There is something to be said for being offline for several days, including access to news, unless the news you come back to is so big and heart-rending that it feels as though the world has been knocked a-kimbo.
We were only marginally aware of the bombings in France while we were in Cuba. Partly a function of the language barrier, but mostly because we were in buildings without TVs and radios, meeting with people in homes and churches and restaurants.
I’m still not altogether certain I could talk with any certainty about what is going on in the world because even as I dipped my toe back into news and social media, it felt unreal. My heart and mind are still processing another world. A world filled with completely different words and people and food and worship and scenery and buildings and churches and homes and cars…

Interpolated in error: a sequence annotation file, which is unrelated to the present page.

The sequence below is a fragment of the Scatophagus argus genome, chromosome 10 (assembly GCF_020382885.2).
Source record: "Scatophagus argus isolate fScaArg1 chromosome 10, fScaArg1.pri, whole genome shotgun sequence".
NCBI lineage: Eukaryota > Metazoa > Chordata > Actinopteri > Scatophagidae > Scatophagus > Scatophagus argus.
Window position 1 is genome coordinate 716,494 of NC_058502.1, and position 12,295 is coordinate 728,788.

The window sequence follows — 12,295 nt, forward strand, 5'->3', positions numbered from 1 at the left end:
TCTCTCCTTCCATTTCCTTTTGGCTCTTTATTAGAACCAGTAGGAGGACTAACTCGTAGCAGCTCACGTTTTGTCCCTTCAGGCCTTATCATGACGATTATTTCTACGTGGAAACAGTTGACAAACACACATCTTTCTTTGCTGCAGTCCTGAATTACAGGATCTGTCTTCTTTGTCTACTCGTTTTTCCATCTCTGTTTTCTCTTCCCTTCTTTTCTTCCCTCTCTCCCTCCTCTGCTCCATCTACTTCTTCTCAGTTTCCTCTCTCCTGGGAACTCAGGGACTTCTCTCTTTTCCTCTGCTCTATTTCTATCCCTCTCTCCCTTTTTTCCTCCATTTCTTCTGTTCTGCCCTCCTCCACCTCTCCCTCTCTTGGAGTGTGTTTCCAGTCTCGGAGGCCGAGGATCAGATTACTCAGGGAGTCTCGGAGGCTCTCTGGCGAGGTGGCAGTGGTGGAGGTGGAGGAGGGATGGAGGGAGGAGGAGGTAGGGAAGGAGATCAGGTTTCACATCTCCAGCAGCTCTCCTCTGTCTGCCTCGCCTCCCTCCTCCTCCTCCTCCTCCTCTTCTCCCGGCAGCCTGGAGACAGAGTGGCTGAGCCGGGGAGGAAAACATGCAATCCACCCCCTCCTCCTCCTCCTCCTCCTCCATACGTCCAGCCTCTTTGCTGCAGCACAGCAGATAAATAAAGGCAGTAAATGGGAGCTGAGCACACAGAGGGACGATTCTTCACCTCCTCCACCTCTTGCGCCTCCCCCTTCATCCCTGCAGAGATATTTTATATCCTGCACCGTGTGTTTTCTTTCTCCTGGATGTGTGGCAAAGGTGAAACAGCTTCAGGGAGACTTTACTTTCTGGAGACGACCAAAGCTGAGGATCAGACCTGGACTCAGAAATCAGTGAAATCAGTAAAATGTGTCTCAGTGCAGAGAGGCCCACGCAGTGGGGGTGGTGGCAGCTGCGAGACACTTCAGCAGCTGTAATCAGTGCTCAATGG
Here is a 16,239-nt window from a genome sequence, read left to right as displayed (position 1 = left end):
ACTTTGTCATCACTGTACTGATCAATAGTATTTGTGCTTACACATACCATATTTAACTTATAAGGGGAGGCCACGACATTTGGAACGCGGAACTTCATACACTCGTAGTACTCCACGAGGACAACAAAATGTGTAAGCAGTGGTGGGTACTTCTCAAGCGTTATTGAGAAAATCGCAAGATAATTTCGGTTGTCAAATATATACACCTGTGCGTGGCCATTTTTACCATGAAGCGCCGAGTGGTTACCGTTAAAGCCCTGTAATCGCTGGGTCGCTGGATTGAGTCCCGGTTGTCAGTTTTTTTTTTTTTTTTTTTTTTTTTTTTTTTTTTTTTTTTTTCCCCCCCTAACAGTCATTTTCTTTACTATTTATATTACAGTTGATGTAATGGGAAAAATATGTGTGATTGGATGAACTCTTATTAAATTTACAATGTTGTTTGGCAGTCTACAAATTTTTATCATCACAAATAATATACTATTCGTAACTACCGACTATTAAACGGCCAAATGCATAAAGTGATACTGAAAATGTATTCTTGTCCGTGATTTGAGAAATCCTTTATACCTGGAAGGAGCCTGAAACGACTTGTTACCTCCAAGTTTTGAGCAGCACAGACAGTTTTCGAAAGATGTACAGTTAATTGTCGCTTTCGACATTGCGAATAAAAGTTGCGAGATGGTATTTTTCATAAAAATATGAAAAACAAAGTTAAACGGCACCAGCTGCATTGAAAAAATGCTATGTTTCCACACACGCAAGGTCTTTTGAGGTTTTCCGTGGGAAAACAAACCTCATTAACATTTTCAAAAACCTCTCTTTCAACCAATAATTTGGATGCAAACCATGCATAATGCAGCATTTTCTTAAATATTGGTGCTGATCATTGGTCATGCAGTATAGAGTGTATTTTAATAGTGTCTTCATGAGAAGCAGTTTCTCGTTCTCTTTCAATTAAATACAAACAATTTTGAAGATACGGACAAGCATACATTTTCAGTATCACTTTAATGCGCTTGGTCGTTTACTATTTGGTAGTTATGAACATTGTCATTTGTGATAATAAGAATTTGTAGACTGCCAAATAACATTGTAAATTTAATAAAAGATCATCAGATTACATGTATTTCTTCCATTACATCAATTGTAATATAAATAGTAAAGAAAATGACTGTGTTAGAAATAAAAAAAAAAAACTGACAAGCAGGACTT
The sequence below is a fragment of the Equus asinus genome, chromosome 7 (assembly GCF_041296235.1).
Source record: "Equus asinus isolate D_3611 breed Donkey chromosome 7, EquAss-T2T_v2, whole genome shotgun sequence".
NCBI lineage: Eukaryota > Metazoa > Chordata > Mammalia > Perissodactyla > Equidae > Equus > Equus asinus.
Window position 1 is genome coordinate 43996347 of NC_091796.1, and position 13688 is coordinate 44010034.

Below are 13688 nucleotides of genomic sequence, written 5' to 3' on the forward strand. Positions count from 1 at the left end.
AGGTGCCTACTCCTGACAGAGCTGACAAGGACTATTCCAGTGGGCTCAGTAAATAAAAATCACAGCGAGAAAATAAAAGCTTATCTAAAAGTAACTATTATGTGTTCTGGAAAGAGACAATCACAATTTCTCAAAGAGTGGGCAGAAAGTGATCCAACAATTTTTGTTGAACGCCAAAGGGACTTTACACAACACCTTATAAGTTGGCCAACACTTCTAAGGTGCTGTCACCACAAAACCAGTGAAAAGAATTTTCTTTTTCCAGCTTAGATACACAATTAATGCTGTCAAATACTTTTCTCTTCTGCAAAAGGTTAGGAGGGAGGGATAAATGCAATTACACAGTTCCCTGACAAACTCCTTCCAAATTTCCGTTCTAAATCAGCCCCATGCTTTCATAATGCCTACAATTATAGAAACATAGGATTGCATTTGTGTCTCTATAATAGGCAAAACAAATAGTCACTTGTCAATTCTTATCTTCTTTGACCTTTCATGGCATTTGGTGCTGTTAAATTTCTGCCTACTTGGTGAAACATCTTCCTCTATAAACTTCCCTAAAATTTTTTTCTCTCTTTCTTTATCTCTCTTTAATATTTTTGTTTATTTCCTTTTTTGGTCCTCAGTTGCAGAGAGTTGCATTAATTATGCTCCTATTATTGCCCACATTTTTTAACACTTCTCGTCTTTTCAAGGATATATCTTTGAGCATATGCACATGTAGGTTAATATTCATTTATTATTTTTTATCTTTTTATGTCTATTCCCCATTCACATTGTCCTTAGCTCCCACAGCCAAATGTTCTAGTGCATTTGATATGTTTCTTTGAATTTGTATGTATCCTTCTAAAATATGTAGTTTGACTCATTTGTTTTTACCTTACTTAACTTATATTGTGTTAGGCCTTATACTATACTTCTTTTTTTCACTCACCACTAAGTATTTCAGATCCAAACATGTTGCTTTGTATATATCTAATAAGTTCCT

I need to engage in the reality of this world, but I don’t want to put at risk those first still tenuous connections I have been made to that world, to those dear ones.
I don’t want to stop thinking in Spanish so that I can tell those sweet sisters how much their work, and cooking and care for us meant. So that I can tell our dear brothers that the hard world moving furniture and fixing water lines was seen and appreciated. So that I can love them each by pronouncing their names properly and meet their efforts at English somewhere in that beautiful in-between.
I don’t want to forget the honesty with which they shared their grief and pain and struggles. They have been separated from my own for too long by my government and by my ignorance.
Maybe in a few days I will have room for more pain and grief and anger. But for now, I kind of want to be quarantined.